The next Community Council meeting is Tuesday 12th June 2019 at 7.30pm at Llandyssil Old School
Please click here to see the response from Councilor Rosemarie Harris to the letters presented to Powys Cabinet on Tuesday 21st May 2019
Please click here for the response to the 13 concerns that were received in relation to the Pre-Application Consultation of the proposed recycling development.
to see the correspondence with the Ombudsman and replies from Powys CC Click here
to see the correspondence with the Welsh Government
Brynderwen Bridge, which spans the River Severn at Abermule, was designed by Thomas Penson the County Surveyor, and constructed in 1852 to replace the wooden bridge swept away earlier that year.
This grade II* listed bridge is the 34th from the source of the Severn, and only the second one in Montgomeryshire to be constructed of iron. With a single span of 33 metres, its sections were cast at the Brymbo Steel Works at Wrexham. Highly regarded, Thomas Penson (1790 -1859) was also responsible for the first iron bridge at Llandinam, in 1846, and the third at Caerhowel, in 1858, as well as for designing stone bridges at Newtown, Caersws and Llanidloes.
The community of Llandyssil took its current form in the 1986 Review, when a warded community comprising the new village of Abermule and the historical village of Llandyssil was created from the former communities of Llandyssil, Llanmerewig and parts of the former Newtown and Bettws communities.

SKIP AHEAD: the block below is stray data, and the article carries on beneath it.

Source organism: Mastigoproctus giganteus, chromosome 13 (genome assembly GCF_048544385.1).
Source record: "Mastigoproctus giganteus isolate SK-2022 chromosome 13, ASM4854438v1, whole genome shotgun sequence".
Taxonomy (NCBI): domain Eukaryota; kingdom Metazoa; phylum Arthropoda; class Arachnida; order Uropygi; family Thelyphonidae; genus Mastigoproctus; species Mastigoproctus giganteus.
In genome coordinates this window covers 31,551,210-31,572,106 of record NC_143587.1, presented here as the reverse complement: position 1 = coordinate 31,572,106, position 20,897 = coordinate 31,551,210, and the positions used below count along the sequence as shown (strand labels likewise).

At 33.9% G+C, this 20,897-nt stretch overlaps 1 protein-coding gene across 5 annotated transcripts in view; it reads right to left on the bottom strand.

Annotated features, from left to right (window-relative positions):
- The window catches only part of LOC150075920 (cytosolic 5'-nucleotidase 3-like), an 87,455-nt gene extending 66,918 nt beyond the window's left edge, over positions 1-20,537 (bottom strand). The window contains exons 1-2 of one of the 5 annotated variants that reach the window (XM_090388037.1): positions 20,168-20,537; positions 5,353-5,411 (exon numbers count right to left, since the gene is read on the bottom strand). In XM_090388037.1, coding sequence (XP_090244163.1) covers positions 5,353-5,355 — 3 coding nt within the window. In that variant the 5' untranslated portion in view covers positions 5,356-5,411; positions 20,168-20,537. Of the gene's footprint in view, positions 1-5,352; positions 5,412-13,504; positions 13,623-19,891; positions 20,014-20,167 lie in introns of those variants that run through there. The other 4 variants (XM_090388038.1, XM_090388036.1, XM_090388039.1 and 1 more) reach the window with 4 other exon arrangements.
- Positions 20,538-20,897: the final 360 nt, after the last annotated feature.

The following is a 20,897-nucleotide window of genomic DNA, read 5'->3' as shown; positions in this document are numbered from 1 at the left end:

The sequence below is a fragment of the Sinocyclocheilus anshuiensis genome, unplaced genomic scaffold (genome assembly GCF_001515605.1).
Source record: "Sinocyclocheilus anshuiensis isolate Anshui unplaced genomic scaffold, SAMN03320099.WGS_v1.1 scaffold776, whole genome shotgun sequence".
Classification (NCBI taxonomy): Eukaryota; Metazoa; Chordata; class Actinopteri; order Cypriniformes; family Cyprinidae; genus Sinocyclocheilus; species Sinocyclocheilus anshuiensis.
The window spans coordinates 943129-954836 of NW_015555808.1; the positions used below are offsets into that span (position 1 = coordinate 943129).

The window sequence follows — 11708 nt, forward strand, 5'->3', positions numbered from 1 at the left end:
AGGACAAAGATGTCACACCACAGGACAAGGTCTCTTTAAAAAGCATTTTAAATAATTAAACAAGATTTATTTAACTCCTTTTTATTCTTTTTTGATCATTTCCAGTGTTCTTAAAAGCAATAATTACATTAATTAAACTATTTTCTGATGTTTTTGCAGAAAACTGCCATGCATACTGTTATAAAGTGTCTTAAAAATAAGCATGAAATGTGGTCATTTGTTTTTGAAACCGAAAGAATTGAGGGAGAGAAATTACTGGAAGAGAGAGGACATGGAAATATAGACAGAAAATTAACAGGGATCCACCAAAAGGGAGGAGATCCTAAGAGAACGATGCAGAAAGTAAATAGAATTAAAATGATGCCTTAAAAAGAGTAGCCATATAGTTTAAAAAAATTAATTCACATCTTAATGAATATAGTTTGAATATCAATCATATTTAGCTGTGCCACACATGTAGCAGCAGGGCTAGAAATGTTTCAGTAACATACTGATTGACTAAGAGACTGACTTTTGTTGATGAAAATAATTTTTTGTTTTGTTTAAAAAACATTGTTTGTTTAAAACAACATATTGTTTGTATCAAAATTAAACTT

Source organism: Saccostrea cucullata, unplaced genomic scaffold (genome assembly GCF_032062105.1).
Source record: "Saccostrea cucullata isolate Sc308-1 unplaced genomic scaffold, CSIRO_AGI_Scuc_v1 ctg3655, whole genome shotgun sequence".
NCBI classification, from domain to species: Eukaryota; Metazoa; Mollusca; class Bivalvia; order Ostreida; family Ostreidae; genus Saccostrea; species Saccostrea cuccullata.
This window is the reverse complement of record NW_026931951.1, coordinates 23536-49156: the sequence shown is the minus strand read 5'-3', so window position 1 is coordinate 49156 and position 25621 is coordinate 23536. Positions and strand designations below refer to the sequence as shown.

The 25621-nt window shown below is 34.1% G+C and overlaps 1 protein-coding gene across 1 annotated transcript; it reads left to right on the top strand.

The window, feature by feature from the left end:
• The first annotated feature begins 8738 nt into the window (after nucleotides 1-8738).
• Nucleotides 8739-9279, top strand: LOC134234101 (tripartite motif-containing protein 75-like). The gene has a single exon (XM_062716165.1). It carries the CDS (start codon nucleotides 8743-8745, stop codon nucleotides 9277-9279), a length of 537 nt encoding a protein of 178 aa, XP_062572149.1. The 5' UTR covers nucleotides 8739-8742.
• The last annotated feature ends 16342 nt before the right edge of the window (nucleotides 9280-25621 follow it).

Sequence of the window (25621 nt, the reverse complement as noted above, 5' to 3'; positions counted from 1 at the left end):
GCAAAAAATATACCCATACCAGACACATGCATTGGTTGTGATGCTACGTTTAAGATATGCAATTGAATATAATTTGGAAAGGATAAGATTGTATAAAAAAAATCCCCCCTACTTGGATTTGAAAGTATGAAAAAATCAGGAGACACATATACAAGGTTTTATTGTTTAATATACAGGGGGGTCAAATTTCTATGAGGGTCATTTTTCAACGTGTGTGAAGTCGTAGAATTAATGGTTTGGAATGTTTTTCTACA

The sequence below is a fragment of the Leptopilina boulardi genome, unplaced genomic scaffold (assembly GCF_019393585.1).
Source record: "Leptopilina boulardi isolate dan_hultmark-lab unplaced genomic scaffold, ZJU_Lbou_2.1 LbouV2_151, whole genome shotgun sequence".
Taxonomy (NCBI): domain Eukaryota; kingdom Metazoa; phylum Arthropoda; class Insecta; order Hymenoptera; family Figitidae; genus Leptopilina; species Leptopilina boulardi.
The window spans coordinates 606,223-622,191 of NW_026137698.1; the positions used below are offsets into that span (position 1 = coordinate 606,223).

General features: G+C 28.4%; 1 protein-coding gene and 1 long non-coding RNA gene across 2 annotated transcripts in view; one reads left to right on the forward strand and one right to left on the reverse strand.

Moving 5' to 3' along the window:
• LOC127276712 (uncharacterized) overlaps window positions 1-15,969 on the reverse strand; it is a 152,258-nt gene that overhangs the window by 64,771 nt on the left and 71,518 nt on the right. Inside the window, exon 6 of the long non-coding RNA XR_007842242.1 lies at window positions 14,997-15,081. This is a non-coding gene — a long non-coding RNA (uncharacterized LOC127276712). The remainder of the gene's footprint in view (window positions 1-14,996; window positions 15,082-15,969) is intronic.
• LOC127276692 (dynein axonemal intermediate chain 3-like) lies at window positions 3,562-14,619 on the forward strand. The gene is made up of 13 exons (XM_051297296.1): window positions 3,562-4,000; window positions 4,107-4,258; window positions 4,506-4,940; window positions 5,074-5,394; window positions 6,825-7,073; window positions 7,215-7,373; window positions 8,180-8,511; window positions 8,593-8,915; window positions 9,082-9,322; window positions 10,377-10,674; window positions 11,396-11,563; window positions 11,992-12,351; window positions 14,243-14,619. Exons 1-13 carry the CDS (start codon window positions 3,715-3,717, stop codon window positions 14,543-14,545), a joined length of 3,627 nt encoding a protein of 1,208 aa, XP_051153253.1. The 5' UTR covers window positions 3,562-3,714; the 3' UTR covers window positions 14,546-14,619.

The topography of the community is defined by the valley of the river Severn, the road and rail routes that follow its course, and the hills and tributary valleys leading away from it. Settlement in this community is defined in particular by the routes that lead to the A483 and Newtown.
Both Abermule and Llandyssil have seen a significant amount of development in recent years. Abermule is classified as a key settlment in the Unitary Development Plan, benefiting from a good range of community services and infrastructure and having the capacity to accommodate additional development.
Llandyssil is classified as a small village, having some community services and facilities, but being served by access roads that are not of the highest quality. The small village of Aberbechan, with its limited community services and facilities, straddles the community boundary with Newtown and Llanllwchaiarn, a point to which we shall return.
The remainder of the population lives in scattered farms and dwellings and in the small rural settlements of Green Lane and Llanmerewig.